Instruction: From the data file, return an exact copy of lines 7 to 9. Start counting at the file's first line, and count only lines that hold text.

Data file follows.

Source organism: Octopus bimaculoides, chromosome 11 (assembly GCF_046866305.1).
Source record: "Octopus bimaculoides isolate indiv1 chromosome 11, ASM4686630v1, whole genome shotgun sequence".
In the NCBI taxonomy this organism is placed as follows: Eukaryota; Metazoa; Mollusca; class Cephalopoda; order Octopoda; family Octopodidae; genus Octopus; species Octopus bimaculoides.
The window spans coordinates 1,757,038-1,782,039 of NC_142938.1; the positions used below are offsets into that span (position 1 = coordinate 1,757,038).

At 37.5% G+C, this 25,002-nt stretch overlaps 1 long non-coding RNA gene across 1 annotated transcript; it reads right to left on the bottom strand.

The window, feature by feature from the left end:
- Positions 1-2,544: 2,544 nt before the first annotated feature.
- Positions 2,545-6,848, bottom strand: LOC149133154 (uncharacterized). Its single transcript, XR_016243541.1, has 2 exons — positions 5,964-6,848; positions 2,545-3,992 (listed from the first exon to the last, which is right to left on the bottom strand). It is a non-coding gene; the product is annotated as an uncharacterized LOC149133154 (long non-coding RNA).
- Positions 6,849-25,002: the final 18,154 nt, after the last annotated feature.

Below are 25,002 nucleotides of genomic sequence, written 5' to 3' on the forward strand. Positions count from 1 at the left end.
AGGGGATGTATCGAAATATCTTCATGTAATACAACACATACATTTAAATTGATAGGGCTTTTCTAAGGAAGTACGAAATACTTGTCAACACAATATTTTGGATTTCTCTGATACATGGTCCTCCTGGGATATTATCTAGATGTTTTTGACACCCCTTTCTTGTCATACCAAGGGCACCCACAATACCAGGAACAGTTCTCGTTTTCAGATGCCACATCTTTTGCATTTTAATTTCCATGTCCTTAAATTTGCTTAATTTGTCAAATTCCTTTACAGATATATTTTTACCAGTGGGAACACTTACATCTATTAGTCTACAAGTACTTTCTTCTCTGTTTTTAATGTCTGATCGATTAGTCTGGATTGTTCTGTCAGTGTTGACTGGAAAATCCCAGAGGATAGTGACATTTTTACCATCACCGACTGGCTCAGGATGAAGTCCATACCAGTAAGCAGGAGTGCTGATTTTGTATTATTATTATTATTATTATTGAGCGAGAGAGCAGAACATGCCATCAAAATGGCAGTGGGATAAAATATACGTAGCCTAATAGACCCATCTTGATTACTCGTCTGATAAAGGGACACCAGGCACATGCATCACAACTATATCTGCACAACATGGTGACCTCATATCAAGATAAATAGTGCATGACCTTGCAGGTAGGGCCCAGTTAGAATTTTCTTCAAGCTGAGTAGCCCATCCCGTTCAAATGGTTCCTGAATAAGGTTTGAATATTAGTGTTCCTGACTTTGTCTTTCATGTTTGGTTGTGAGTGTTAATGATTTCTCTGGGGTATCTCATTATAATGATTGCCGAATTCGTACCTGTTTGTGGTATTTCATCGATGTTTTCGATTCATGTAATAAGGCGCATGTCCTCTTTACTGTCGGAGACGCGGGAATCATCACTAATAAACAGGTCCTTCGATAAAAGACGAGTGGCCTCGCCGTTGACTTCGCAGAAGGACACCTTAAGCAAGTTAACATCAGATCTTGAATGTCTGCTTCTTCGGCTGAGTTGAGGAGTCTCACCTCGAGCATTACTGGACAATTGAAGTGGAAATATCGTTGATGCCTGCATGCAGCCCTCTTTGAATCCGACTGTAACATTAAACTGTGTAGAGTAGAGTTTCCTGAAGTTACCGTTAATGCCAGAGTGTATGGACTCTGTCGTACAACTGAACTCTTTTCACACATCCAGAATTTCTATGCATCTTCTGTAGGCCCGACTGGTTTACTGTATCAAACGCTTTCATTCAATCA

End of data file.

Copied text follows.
- Positions 1-2,544: 2,544 nt before the first annotated feature.
- Positions 2,545-6,848, bottom strand: LOC149133154 (uncharacterized). Its single transcript, XR_016243541.1, has 2 exons — positions 5,964-6,848; positions 2,545-3,992 (listed from the first exon to the last, which is right to left on the bottom strand). It is a non-coding gene; the product is annotated as an uncharacterized LOC149133154 (long non-coding RNA).
- Positions 6,849-25,002: the final 18,154 nt, after the last annotated feature.